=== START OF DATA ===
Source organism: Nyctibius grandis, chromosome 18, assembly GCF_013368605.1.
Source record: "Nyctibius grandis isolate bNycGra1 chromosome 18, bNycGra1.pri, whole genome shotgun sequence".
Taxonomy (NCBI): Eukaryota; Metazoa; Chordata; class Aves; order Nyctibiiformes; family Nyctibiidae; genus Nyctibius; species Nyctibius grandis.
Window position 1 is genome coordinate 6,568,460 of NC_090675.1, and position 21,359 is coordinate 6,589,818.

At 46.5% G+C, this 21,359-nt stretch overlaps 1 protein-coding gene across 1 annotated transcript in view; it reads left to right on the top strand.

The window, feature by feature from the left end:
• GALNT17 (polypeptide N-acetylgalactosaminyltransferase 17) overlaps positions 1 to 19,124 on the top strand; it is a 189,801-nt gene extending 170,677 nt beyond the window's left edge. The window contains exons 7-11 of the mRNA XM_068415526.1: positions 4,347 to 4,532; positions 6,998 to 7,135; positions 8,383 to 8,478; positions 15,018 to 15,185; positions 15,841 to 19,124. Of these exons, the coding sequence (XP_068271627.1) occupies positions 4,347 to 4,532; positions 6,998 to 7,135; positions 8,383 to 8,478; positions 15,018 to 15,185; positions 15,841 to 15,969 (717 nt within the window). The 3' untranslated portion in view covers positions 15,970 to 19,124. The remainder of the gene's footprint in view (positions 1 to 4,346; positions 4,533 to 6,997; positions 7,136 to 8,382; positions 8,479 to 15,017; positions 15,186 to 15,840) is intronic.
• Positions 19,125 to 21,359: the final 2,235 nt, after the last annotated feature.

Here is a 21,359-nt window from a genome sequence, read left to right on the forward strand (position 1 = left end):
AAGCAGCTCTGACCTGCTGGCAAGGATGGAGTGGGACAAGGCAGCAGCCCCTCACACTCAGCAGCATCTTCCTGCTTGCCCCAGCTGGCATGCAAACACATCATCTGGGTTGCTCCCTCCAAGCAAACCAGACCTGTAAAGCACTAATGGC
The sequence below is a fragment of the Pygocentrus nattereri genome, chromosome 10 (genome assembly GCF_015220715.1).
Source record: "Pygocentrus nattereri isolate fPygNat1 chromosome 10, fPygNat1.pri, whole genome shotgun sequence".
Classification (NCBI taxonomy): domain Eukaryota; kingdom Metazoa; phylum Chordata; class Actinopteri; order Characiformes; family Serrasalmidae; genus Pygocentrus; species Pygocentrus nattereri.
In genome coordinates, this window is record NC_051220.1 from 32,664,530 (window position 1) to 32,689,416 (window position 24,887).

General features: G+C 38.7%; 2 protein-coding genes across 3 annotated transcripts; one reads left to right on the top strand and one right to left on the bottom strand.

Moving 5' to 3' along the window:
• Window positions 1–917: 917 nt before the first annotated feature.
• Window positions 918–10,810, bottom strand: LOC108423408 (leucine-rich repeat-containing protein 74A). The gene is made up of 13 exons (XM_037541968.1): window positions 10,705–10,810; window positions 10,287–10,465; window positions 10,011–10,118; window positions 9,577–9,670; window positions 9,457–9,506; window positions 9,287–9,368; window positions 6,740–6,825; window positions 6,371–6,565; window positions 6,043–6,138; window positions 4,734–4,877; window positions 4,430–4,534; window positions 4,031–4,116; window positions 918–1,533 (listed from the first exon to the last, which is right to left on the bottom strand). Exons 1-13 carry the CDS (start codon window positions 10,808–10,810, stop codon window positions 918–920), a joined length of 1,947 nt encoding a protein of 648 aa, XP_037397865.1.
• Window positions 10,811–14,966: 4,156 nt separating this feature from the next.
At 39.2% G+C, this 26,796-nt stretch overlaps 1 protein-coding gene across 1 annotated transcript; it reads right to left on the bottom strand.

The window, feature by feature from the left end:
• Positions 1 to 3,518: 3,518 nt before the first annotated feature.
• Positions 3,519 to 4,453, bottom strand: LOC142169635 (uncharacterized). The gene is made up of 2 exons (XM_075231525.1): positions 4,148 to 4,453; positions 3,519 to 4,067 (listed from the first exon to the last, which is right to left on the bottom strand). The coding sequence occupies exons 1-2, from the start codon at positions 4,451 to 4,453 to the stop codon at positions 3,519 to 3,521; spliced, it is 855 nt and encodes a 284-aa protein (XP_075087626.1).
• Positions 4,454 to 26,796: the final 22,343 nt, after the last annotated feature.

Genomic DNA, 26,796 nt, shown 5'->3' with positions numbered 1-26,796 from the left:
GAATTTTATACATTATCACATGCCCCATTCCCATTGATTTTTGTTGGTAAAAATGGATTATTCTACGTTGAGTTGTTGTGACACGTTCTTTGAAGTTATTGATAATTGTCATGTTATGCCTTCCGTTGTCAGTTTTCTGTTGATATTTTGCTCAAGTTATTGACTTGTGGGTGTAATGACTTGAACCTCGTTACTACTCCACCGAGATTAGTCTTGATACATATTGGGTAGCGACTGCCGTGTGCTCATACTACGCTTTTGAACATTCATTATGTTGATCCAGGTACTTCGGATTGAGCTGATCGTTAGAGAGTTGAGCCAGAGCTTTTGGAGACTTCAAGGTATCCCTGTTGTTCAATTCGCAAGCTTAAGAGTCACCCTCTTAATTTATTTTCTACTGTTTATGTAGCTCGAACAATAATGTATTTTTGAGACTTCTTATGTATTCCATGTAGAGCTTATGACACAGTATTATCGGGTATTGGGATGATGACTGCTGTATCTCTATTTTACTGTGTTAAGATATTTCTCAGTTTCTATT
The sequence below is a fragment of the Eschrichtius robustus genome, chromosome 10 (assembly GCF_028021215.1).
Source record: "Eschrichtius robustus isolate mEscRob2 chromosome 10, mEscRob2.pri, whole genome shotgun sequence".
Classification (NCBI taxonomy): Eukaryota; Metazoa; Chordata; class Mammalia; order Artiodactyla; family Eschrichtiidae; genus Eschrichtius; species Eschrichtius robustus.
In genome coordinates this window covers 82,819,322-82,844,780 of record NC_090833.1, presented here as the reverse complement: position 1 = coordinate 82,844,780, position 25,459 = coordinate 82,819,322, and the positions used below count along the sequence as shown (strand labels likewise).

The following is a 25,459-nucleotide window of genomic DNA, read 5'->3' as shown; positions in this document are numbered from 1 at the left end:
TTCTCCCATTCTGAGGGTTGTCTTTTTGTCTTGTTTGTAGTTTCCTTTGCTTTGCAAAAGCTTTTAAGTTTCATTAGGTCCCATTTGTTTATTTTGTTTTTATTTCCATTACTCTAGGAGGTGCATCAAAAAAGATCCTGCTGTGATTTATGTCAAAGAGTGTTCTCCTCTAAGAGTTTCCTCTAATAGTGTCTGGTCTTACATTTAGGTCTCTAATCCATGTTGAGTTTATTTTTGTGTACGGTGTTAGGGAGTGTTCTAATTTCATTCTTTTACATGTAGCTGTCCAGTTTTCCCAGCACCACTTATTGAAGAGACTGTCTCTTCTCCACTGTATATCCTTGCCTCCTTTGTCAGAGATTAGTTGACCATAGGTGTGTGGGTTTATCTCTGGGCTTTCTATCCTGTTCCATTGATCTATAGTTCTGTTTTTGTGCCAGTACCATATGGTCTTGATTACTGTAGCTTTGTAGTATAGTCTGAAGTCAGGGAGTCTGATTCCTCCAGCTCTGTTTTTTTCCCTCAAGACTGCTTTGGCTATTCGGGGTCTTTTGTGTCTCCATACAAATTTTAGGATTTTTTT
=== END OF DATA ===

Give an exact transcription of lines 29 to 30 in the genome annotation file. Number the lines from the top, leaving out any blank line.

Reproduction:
Classification (NCBI taxonomy): Eukaryota; Metazoa; Chordata; class Mammalia; order Artiodactyla; family Eschrichtiidae; genus Eschrichtius; species Eschrichtius robustus.
In genome coordinates this window covers 82,819,322-82,844,780 of record NC_090833.1, presented here as the reverse complement: position 1 = coordinate 82,844,780, position 25,459 = coordinate 82,819,322, and the positions used below count along the sequence as shown (strand labels likewise).